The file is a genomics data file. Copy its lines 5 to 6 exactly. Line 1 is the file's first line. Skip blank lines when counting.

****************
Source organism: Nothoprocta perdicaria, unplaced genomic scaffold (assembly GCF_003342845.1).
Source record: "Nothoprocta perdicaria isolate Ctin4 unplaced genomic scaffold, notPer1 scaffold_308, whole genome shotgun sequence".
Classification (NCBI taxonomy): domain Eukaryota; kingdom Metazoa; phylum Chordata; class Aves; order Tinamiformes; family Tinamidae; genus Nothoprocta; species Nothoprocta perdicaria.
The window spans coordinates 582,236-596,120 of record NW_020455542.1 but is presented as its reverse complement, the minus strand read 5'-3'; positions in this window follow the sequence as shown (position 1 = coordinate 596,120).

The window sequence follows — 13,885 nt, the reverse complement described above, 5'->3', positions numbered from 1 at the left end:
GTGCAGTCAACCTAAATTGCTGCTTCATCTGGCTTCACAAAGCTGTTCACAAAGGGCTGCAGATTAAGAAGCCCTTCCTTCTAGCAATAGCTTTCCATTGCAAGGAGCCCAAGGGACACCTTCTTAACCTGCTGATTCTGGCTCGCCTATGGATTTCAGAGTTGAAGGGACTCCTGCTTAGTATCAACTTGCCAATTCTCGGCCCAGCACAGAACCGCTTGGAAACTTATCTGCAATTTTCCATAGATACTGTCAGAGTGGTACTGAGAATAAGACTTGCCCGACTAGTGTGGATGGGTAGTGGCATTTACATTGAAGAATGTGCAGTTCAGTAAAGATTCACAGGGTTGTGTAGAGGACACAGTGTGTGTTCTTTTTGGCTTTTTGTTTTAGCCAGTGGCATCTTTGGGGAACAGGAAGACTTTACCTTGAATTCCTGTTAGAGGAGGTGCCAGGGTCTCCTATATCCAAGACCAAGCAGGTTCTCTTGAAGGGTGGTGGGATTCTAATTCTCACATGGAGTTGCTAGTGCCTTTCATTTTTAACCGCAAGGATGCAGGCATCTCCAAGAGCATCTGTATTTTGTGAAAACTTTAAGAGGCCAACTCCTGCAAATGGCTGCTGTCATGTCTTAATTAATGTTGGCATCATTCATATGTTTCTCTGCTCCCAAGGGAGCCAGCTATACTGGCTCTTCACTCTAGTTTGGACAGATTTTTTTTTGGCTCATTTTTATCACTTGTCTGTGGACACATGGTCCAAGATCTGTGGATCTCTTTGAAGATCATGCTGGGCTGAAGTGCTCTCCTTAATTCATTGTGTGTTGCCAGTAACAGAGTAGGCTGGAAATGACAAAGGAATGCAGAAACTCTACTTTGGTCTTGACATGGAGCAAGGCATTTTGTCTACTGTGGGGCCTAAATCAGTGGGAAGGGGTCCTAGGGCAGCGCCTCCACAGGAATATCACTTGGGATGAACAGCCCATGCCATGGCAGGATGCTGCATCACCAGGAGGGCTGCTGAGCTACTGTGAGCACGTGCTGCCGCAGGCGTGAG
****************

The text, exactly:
The window sequence follows — 13,885 nt, the reverse complement described above, 5'->3', positions numbered from 1 at the left end:
GTGCAGTCAACCTAAATTGCTGCTTCATCTGGCTTCACAAAGCTGTTCACAAAGGGCTGCAGATTAAGAAGCCCTTCCTTCTAGCAATAGCTTTCCATTGCAAGGAGCCCAAGGGACACCTTCTTAACCTGCTGATTCTGGCTCGCCTATGGATTTCAGAGTTGAAGGGACTCCTGCTTAGTATCAACTTGCCAATTCTCGGCCCAGCACAGAACCGCTTGGAAACTTATCTGCAATTTTCCATAGATACTGTCAGAGTGGTACTGAGAATAAGACTTGCCCGACTAGTGTGGATGGGTAGTGGCATTTACATTGAAGAATGTGCAGTTCAGTAAAGATTCACAGGGTTGTGTAGAGGACACAGTGTGTGTTCTTTTTGGCTTTTTGTTTTAGCCAGTGGCATCTTTGGGGAACAGGAAGACTTTACCTTGAATTCCTGTTAGAGGAGGTGCCAGGGTCTCCTATATCCAAGACCAAGCAGGTTCTCTTGAAGGGTGGTGGGATTCTAATTCTCACATGGAGTTGCTAGTGCCTTTCATTTTTAACCGCAAGGATGCAGGCATCTCCAAGAGCATCTGTATTTTGTGAAAACTTTAAGAGGCCAACTCCTGCAAATGGCTGCTGTCATGTCTTAATTAATGTTGGCATCATTCATATGTTTCTCTGCTCCCAAGGGAGCCAGCTATACTGGCTCTTCACTCTAGTTTGGACAGATTTTTTTTTGGCTCATTTTTATCACTTGTCTGTGGACACATGGTCCAAGATCTGTGGATCTCTTTGAAGATCATGCTGGGCTGAAGTGCTCTCCTTAATTCATTGTGTGTTGCCAGTAACAGAGTAGGCTGGAAATGACAAAGGAATGCAGAAACTCTACTTTGGTCTTGACATGGAGCAAGGCATTTTGTCTACTGTGGGGCCTAAATCAGTGGGAAGGGGTCCTAGGGCAGCGCCTCCACAGGAATATCACTTGGGATGAACAGCCCATGCCATGGCAGGATGCTGCATCACCAGGAGGGCTGCTGAGCTACTGTGAGCACGTGCTGCCGCAGGCGTGAG